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Bathing machines, Brighthelmstone

Bathing machines, Brighthelmstone

Engraver: Alken, [Samuel]

Medium: Aquatint

Date: 1790

Shelfmark: Ktop XLII

Item number: 17g

Genre: Topographical Print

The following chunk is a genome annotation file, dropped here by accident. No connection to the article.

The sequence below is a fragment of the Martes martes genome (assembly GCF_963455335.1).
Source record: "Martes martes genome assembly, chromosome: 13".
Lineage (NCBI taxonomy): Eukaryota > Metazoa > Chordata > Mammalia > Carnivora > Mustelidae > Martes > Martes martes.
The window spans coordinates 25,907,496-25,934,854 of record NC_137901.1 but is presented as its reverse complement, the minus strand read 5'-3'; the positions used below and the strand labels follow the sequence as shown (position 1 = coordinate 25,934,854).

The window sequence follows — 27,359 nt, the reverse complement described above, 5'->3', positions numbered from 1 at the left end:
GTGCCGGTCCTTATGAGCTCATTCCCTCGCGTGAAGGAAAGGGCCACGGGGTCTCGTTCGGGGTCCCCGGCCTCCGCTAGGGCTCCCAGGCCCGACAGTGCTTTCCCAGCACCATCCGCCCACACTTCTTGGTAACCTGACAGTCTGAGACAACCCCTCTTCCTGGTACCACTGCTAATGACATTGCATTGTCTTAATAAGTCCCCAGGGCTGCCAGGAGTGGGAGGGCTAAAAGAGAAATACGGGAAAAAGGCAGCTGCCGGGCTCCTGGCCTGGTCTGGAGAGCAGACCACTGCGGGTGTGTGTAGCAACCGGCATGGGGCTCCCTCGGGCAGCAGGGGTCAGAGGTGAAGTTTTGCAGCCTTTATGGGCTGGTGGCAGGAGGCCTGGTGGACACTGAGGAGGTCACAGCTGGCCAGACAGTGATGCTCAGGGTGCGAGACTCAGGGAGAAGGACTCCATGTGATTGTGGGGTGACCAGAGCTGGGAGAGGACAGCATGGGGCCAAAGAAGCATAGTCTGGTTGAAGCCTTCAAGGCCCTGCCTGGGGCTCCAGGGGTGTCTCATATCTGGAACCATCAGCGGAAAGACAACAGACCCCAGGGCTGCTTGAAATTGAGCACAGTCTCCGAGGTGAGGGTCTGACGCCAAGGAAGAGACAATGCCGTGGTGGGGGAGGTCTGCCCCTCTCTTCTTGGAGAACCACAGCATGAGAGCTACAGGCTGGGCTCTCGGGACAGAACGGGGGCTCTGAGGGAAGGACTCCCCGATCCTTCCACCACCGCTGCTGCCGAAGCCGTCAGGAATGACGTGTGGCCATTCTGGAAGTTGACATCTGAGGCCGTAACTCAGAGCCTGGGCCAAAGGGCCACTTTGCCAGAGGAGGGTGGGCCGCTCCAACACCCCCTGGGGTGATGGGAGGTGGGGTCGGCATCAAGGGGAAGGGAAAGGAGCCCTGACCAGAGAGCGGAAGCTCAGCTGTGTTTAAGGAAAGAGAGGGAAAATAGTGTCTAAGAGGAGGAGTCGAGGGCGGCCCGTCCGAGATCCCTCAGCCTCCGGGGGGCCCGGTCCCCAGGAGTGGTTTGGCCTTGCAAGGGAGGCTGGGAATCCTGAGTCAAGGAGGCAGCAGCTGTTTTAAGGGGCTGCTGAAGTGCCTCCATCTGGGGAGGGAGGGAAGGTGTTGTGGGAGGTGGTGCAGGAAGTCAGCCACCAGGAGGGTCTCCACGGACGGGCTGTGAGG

In the late 18th century, the previously declining town of Brighton became a popular resort for wealthy invalids. Its fortune was transformed when Dr Russell wrote his 'Dissertation concerning the Use of Sea Water in Diseases of the Glands' in 1750, advocating the health benefits of bathing in seawater. Fashionable people came to Brighton in large numbers, following this new trend for sea-bathing as a restorative. Visitors commonly used bathing machines such as those pictured. These enclosed wagons were boarded on the shore and then taken out to sea. As can be seen in the print, the weather was not always conducive to bathing. The drawing is in the caricatured and knotty style associated with the works of Thomas Rowlandson.

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